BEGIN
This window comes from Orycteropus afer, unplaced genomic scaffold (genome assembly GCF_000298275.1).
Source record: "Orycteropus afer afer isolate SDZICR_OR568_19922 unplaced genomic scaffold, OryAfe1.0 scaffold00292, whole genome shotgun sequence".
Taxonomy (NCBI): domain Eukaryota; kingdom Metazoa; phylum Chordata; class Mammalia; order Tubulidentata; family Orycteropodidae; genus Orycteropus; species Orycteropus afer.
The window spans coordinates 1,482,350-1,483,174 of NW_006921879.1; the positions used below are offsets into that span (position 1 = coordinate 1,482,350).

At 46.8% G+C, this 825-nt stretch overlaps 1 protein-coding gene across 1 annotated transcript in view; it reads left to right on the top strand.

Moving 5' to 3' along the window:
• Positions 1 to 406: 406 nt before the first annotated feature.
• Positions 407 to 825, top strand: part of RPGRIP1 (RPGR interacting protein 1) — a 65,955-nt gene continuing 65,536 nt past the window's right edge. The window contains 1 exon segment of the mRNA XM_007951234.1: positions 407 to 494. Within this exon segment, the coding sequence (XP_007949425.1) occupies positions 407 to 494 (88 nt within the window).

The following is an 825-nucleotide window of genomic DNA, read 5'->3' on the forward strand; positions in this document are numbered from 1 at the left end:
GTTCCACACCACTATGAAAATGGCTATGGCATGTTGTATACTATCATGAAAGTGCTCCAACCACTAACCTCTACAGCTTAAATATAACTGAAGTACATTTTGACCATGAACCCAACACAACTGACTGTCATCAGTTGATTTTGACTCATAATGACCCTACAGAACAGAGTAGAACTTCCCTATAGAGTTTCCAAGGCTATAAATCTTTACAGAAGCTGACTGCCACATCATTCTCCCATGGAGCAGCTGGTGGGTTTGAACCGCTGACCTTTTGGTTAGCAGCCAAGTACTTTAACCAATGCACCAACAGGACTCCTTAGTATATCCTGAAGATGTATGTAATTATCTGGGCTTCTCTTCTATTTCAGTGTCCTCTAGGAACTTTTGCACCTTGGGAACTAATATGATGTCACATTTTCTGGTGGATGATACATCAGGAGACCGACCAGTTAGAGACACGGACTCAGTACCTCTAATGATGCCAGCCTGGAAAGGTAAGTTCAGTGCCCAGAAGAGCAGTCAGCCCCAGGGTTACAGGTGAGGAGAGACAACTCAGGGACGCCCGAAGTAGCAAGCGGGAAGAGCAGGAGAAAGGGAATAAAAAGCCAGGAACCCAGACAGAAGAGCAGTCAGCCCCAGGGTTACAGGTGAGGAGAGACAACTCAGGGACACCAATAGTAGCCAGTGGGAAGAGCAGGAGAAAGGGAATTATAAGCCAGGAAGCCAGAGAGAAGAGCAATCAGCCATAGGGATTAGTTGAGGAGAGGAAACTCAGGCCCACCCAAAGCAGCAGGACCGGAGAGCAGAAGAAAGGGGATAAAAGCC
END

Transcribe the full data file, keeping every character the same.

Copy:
This window comes from Orycteropus afer, unplaced genomic scaffold (genome assembly GCF_000298275.1).
Source record: "Orycteropus afer afer isolate SDZICR_OR568_19922 unplaced genomic scaffold, OryAfe1.0 scaffold00292, whole genome shotgun sequence".
Taxonomy (NCBI): domain Eukaryota; kingdom Metazoa; phylum Chordata; class Mammalia; order Tubulidentata; family Orycteropodidae; genus Orycteropus; species Orycteropus afer.
The window spans coordinates 1,482,350-1,483,174 of NW_006921879.1; the positions used below are offsets into that span (position 1 = coordinate 1,482,350).

At 46.8% G+C, this 825-nt stretch overlaps 1 protein-coding gene across 1 annotated transcript in view; it reads left to right on the top strand.

Moving 5' to 3' along the window:
• Positions 1 to 406: 406 nt before the first annotated feature.
• Positions 407 to 825, top strand: part of RPGRIP1 (RPGR interacting protein 1) — a 65,955-nt gene continuing 65,536 nt past the window's right edge. The window contains 1 exon segment of the mRNA XM_007951234.1: positions 407 to 494. Within this exon segment, the coding sequence (XP_007949425.1) occupies positions 407 to 494 (88 nt within the window).

The following is an 825-nucleotide window of genomic DNA, read 5'->3' on the forward strand; positions in this document are numbered from 1 at the left end:
GTTCCACACCACTATGAAAATGGCTATGGCATGTTGTATACTATCATGAAAGTGCTCCAACCACTAACCTCTACAGCTTAAATATAACTGAAGTACATTTTGACCATGAACCCAACACAACTGACTGTCATCAGTTGATTTTGACTCATAATGACCCTACAGAACAGAGTAGAACTTCCCTATAGAGTTTCCAAGGCTATAAATCTTTACAGAAGCTGACTGCCACATCATTCTCCCATGGAGCAGCTGGTGGGTTTGAACCGCTGACCTTTTGGTTAGCAGCCAAGTACTTTAACCAATGCACCAACAGGACTCCTTAGTATATCCTGAAGATGTATGTAATTATCTGGGCTTCTCTTCTATTTCAGTGTCCTCTAGGAACTTTTGCACCTTGGGAACTAATATGATGTCACATTTTCTGGTGGATGATACATCAGGAGACCGACCAGTTAGAGACACGGACTCAGTACCTCTAATGATGCCAGCCTGGAAAGGTAAGTTCAGTGCCCAGAAGAGCAGTCAGCCCCAGGGTTACAGGTGAGGAGAGACAACTCAGGGACGCCCGAAGTAGCAAGCGGGAAGAGCAGGAGAAAGGGAATAAAAAGCCAGGAACCCAGACAGAAGAGCAGTCAGCCCCAGGGTTACAGGTGAGGAGAGACAACTCAGGGACACCAATAGTAGCCAGTGGGAAGAGCAGGAGAAAGGGAATTATAAGCCAGGAAGCCAGAGAGAAGAGCAATCAGCCATAGGGATTAGTTGAGGAGAGGAAACTCAGGCCCACCCAAAGCAGCAGGACCGGAGAGCAGAAGAAAGGGGATAAAAGCC